On November 5, the CFPB announced the release of a report highlighting debt collection issues among older Americans. The report analyzed nearly 8,700 complaints made by older consumers from July 2013 to September 2014. The most common debt collection complaints noted in the report relate to medical debt, debts of deceased family members, and threats to garnish older American’s federal benefits. Notably, of the complaints submitted, 17 percent were related to credit cards and 5 percent to payday loans.

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Webinar Recap: Discussing “The New CFPB Mortgage Origination Rules Deskbook”

On October 28, 2014, BuckleySandler presented the webinar “Discussing The New CFPB Mortgage Origination Rules Deskbook.” Author Joe Reilly and contributors Joseph Kolar and Ben Olson discussed the need for the book and highlighted information from specific chapters. The webinar was moderated by Jeffrey Naimon. This webinar recap covers the highlights from their discussion. For more information about the CFPB Deskbook, including information on obtaining hard copies, email [email protected].

The purpose of the CFPB Deskbook is simple – consolidate in a clear, organized format, material from all of the many sources of regulatory guidance on the Consumer Financial Protection Bureau’s (CFPB) mortgage origination rules. Reilly described the CFPB rulemaking, done in such a short period of time, as “herculean.” However, this short time frame created a major need for clarifications, leading to the development of numerous non-rule sources.

“The number of sources [actual rules, preamble language, CFPB webinars, CFPB Small Entity Compliance Guides and more] cried out for a one-stop shop and that’s what I tried to create,” said Reilly.

Olson, former Deputy Assistant Director for the Office of Regulations at the CFPB, helped write many of the rules discussed in the CFPB Deskbook and finds a great deal of valuable in the book.

“You always wish after you publish a rule that you had said more,” said Olson. “The Bureau has tried to answer some of those questions, but answers can be hard to find. If the Bureau says something about it, it’s in the Deskbook.” Read more…

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CFPB Report Highlights Errors In Mortgage And Student Loan Servicing

On October 28, the CFPB released the fifth edition of its Supervisory Highlights report. The report highlighted the CFPB’s recent supervisory findings of regulatory violations and UDAAP violations relating to consumer reporting, debt collection, deposits, mortgage servicing and student loan servicing. The report also provided updated supervisory guidance regarding HMDA reporting relating to HMDA data resubmission standards.  With respect to consumer reporting, the report identified a variety of violations of FCRA Section 611 regarding dispute resolution.  The report noted findings of several FDCPA and UDAAP violations in connection with debt collection, including: (i) unlawful imposition of convenience fees; (ii) false threats of litigation; (iii) improper disclosures to third parties; and (iv) unfair practices with respect to debt sales.  For deposits, the report identified several Regulation E violations found, including: (i) error resolution violations; (ii) liability for unauthorized transfers; and (iii) notice deficiencies.   The report outlines four main compliance issues identified in the mortgage servicing industry: (i) new mortgage servicing rules regarding oversight of service providers; (ii) delays in finalizing permanent loan modifications;  (iii)  misleading borrowers about the status of permanent loan modifications; and (iv) inaccurate communications regarding short sales. Finally, the report outlines six practices at student loan servicers that could constitute UDAAP violations: (i) allocating the payments borrowers make to each loan, which results in minimum late fees on all loans and inevitable delinquent statuses; (ii) inflating the minimum payment due on periodic and online account statements; (iii) charging late fees when payments were received during the grace period; (iv) failing to give borrowers accurate information needed to deduct loan interest payments on tax filings; (v) providing false information regarding the “dischargeable” status of a loan in bankruptcy; and (vi) making  debt collection calls to borrowers outside appropriate hours.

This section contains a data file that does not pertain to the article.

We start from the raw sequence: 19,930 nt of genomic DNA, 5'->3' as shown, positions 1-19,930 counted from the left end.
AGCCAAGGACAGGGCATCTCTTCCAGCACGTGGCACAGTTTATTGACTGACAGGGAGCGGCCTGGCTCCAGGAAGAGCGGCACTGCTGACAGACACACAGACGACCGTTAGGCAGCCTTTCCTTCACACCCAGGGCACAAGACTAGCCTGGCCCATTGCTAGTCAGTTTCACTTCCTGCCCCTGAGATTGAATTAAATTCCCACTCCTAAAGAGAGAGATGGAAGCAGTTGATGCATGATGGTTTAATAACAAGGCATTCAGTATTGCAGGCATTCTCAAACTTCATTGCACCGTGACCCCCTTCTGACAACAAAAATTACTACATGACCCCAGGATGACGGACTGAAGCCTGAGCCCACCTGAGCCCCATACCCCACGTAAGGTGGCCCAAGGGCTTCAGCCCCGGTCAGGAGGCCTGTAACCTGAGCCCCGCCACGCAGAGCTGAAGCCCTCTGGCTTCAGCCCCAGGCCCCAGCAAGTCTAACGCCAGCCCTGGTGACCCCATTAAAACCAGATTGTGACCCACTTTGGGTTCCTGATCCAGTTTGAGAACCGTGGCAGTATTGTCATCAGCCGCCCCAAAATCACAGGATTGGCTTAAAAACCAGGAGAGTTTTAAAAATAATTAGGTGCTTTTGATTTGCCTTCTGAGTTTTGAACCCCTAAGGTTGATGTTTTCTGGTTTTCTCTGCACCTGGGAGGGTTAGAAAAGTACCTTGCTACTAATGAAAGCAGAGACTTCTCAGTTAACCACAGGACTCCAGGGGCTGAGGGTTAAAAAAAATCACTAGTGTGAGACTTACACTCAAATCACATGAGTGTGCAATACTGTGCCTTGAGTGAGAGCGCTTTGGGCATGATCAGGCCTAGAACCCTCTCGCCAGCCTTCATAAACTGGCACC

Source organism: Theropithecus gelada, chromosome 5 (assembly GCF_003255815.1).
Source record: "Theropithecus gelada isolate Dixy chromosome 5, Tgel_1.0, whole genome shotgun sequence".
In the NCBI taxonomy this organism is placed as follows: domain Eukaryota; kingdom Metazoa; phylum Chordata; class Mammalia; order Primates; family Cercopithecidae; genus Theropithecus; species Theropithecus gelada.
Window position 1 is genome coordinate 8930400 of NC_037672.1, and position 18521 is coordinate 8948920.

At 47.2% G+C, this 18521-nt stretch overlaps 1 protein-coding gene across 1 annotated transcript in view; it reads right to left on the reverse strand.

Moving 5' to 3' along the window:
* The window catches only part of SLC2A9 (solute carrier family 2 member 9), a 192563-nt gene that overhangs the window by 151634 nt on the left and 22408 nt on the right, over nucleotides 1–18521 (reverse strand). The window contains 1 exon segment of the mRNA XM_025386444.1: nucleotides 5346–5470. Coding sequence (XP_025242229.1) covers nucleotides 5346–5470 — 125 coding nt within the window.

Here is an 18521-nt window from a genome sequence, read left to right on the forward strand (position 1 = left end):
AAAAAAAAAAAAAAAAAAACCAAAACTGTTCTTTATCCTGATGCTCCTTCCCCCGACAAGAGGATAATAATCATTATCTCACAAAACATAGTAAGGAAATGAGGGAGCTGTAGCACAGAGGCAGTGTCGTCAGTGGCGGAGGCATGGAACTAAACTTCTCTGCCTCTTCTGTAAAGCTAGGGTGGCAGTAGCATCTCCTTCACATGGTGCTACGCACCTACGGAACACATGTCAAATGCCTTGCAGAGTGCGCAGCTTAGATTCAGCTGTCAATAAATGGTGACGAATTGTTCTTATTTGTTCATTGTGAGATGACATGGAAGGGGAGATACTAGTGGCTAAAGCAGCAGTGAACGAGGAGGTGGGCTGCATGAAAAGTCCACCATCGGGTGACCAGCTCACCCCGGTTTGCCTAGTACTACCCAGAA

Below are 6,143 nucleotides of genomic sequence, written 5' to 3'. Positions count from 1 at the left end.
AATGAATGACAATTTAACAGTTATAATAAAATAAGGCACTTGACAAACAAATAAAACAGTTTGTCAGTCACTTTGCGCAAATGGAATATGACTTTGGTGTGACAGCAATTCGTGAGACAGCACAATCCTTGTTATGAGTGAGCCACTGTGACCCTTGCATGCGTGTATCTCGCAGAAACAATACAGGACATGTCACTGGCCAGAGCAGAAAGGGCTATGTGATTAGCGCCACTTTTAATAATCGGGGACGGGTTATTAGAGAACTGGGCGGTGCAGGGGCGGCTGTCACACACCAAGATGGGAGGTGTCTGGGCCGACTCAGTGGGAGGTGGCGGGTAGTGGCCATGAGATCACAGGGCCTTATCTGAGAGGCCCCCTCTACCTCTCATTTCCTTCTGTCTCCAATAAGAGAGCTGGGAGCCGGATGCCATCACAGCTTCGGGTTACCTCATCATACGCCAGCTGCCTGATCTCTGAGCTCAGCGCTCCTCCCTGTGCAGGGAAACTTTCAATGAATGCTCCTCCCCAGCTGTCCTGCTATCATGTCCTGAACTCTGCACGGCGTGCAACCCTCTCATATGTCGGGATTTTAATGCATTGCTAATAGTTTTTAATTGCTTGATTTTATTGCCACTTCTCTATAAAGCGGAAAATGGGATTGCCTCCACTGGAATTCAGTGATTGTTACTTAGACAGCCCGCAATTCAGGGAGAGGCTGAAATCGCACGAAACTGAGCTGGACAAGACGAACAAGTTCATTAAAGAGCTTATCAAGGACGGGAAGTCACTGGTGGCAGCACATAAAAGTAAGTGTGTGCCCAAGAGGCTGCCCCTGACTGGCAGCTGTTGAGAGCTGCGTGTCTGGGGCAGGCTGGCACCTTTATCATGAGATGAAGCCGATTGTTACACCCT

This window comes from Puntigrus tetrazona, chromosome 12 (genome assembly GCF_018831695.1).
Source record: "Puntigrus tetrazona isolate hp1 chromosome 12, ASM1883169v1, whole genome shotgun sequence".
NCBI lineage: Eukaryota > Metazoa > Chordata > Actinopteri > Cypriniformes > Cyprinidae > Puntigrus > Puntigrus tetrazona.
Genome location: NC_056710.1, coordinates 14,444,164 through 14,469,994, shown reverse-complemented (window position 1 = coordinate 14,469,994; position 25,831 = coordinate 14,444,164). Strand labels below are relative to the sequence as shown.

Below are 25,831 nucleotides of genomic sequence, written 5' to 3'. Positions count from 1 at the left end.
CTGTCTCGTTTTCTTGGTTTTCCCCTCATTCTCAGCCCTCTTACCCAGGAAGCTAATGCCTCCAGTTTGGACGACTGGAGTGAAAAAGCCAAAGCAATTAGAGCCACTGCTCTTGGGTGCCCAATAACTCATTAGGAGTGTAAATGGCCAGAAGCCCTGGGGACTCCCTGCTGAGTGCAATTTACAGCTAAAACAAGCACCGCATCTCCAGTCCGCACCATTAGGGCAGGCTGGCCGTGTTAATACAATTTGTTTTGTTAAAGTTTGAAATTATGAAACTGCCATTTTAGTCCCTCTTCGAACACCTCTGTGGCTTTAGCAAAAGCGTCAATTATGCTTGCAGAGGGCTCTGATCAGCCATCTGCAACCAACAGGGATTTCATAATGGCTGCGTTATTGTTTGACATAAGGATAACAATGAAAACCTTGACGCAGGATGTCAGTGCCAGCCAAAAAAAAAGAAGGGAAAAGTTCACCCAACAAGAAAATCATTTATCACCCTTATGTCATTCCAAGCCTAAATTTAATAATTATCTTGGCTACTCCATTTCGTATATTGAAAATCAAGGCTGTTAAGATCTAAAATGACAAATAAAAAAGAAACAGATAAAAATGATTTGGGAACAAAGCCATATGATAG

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Special Alert: CFPB Finalizes Points-and-Fees Cure and Other Mortgage Rule Amendments

Last week, the CFPB finalized an important amendment to its ATR/QM Rule that provides a mechanism for curing points-and-fees overages on qualified mortgage (“QM”) loans, as well as more minor amendments to its mortgage origination and servicing rules.  The new rules, which were proposed in April, are detailed below.  The discussion below regarding the new origination rules, including the points-and-fees cure, will also appear with the American Bankers Association/BuckleySandler publication, The New CFPB Mortgage Origination Rules Deskbook.  (Click here for information about obtaining copies of the Deskbook.)